# Rings

A ring $$R$$ is a set with binary operations $$+,\cdot$$ such that

1. $$(A,+)$$ is an abelian group

2. $$(A,\cdot)$$ is a semigroup

3. $$\cdot$$ distributes over $$+$$ on both sides

We only consider commutative rings with 1, that is, we require:

1. $$x\cdot y = y\cdot x$$ for all $$x, y \in R$$

2. There exists $$1\in R$$ with $$1\cdot x = x\cdot 1 = x$$ for all $$x \in R$$

It is easily seen that if an identity element exists, it must be unique.

If $$1 = 0$$ then we must have $$R = \{0\}$$, which we call the zero ring.

A subset $$S\subset R$$ is a subring if:

1. $$1\in S$$

2. $$x+y,x\cdot y,-x\in S$$ for all $$x,y \in S$$

The latter condition is equivalent to requiring $$x-y,x\cdot y \in S$$ for all $$x,y\in S$$.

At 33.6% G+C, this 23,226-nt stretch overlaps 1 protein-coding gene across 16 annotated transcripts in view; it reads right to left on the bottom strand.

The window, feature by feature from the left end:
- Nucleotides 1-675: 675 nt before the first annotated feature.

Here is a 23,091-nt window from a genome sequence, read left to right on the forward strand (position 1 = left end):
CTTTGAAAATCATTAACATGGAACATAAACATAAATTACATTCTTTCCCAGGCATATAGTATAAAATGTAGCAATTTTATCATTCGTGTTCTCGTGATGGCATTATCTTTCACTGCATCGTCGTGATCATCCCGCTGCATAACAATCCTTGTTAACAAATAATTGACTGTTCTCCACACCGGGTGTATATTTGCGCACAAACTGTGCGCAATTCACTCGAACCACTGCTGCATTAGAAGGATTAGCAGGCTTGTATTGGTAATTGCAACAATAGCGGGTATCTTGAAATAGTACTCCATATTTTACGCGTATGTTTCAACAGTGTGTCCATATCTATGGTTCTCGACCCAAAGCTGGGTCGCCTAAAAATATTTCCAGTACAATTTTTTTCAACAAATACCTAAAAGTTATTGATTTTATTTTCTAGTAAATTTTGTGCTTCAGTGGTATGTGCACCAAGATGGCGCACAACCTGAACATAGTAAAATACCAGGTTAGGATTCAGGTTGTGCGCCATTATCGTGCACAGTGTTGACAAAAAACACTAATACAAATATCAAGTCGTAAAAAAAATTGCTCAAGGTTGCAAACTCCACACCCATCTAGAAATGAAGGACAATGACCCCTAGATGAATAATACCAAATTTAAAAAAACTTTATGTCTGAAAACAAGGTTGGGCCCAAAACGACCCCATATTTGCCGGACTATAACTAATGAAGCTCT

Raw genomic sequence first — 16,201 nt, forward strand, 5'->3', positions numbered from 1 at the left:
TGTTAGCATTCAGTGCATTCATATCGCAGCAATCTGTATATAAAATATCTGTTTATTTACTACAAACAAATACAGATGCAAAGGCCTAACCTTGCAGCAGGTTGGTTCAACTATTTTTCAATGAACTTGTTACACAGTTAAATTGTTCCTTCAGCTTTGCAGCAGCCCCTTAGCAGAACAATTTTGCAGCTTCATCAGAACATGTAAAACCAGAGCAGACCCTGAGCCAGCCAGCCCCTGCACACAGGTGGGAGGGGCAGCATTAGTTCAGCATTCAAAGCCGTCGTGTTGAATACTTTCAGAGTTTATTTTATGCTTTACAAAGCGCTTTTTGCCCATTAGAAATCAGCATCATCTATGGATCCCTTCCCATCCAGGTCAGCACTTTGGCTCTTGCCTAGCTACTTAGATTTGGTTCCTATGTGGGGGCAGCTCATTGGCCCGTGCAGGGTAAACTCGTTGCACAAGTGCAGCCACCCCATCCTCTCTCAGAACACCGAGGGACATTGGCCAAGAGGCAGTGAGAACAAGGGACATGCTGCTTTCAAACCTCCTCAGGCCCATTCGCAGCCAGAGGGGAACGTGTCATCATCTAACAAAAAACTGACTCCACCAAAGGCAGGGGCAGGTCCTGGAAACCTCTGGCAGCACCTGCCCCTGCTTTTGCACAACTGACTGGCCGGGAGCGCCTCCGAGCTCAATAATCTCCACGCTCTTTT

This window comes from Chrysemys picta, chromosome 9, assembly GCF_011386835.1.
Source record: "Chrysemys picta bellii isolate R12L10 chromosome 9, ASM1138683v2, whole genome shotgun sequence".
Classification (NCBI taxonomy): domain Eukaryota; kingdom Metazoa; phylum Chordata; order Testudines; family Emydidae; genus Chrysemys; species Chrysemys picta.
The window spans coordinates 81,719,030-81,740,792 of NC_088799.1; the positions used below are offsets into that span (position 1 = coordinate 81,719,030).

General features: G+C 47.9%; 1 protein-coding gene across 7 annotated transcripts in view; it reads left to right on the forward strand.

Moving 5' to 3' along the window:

[In other contexts we do not require $$1\in S$$, but simply that $$S$$ is nonempty.]

Examples:

1. $$\mathbb{Z}$$ is the only subring of $$\mathbb{Z}$$.

2. $$\mathbb{Z} \subset \mathbb{Q} \subset \mathbb{R} \subset \mathbb{C}$$

3. The Gaussian integers $$\mathbb{Z}[i]$$ form a subring of $$\mathbb{C}$$.

4. $$\mathbb{Z}_n$$ is a ring. (Later we shall see this is the quotient ring $$\mathbb{Z}/n\mathbb{Z}$$.)

5. For any ring $$R$$, let

$$R[[x]] =\{a_0 + a_1 x + a_2 x^2 + ... | a_0,a_1,a_2... \in R\}$$

This is the formal power series over $$R$$. One subring of this is the ring of polynomials over $$R$$:

$$R[x] = \{a_0 + a_1 x + ... + a_n x^n | n \ge 0, a_0, ..., a_n \in R\}$$

Ben Lynn blynn@cs.stanford.edu 💡